Corporate / M&A

Romania: What do Companies Risk when Dismissing their Managers?

Under the Romanian Companies Act, mandate agreements governing the relations between companies and their managers are essentially revocable. In recent cases, the courts have taken a position against early termination, awarding damages to managers.

Terminating mandate agreements with management

Many com­pa­nies con­clude com­mer­cial man­date agree­ments with their direc­tors, which are sub­ject to the Com­pa­nies Act and are not safe­guard­ed by the labour leg­is­la­tion in case of dis­missal. In the case of Joint-Stock Com­pa­nies, man­date agree­ments are the only option of employ­ing man­agers (admin­is­tra­tors and direc­tors) as indi­vid­ual labour agree­ments are incom­pat­i­ble with a man­age­ment posi­tion.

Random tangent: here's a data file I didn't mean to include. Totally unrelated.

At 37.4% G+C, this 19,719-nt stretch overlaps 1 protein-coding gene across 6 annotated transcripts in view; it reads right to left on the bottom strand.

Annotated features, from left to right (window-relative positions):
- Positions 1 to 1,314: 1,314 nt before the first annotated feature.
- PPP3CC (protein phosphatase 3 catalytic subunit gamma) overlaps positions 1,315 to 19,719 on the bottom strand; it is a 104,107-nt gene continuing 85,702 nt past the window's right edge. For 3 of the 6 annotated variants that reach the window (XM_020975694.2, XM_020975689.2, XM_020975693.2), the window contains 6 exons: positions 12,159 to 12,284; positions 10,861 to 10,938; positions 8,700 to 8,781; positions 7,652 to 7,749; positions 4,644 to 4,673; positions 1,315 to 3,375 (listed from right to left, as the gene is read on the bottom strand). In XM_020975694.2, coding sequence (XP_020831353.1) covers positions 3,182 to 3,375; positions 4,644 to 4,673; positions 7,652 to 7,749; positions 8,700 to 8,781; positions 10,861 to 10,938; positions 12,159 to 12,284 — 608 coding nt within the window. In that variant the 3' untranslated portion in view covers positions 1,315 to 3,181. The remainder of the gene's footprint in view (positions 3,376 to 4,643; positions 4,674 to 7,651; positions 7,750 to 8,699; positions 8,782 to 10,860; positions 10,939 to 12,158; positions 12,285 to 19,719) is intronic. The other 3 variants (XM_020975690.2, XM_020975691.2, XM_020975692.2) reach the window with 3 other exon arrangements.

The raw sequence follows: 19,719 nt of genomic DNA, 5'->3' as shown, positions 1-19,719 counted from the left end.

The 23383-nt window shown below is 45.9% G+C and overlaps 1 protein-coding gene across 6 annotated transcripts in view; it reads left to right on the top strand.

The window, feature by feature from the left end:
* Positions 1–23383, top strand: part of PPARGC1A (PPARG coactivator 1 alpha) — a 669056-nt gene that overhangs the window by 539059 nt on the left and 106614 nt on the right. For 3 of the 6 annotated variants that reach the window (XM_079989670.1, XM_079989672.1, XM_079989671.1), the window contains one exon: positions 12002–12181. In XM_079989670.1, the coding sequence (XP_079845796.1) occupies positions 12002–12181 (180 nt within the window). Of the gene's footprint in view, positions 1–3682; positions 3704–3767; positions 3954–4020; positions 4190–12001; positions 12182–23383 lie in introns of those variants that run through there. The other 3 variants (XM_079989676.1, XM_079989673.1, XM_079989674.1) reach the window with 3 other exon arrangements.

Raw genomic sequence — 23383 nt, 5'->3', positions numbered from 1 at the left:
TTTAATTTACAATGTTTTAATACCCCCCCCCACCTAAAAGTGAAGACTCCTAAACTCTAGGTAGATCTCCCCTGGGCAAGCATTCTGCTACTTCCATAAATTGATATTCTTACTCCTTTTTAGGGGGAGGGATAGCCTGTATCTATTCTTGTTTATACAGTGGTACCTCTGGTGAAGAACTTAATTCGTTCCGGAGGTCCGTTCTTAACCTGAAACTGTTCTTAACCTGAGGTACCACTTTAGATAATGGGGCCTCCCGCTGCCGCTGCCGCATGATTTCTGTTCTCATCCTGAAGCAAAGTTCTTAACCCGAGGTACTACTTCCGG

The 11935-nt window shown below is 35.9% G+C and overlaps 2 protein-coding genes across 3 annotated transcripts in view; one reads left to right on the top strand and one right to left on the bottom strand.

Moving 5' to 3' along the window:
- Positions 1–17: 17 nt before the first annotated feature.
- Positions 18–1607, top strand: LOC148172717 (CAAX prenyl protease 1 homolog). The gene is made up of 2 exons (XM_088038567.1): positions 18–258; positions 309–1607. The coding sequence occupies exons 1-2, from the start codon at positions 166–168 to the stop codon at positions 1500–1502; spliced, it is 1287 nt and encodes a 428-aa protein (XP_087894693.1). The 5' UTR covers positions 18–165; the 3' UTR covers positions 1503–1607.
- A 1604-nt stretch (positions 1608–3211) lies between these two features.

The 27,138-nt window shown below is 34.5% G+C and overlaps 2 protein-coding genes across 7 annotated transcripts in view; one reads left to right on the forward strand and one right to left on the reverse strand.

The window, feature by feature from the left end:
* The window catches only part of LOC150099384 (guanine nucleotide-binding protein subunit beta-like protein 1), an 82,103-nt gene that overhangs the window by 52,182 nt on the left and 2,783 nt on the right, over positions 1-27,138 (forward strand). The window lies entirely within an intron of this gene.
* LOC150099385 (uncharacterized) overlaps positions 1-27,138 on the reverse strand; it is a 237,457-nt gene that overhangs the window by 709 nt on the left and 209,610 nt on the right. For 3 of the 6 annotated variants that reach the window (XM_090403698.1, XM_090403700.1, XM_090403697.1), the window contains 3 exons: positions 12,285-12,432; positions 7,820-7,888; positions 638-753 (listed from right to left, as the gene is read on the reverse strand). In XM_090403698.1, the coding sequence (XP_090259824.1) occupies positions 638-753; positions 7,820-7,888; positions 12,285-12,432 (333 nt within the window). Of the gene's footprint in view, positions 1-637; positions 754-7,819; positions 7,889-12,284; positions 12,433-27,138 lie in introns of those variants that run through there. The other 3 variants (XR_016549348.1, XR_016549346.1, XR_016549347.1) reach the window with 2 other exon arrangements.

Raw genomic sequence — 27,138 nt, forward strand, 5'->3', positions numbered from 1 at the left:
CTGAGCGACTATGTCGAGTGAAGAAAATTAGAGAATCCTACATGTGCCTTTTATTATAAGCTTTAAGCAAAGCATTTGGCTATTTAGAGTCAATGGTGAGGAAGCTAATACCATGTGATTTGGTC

Com­pa­nies gen­er­al­ly favour the intro­duc­tion of man­date agree­ments for man­agers (the con­cept was intro­duced in a 2006 amend­ment to the Com­pa­nies Act), in par­tic­u­lar due to the increased flex­i­bil­i­ty of employ­ers to ter­mi­nate man­date agree­ments com­pared to ter­mi­na­tion con­di­tions in indi­vid­ual labour agree­ments.

But a com­pa­ny ter­mi­nat­ing a man­date agree­ment may become a sen­si­tive mat­ter, espe­cial­ly if the ter­mi­na­tion is decid­ed by com­pa­nies uni­lat­er­al­ly with­out good cause.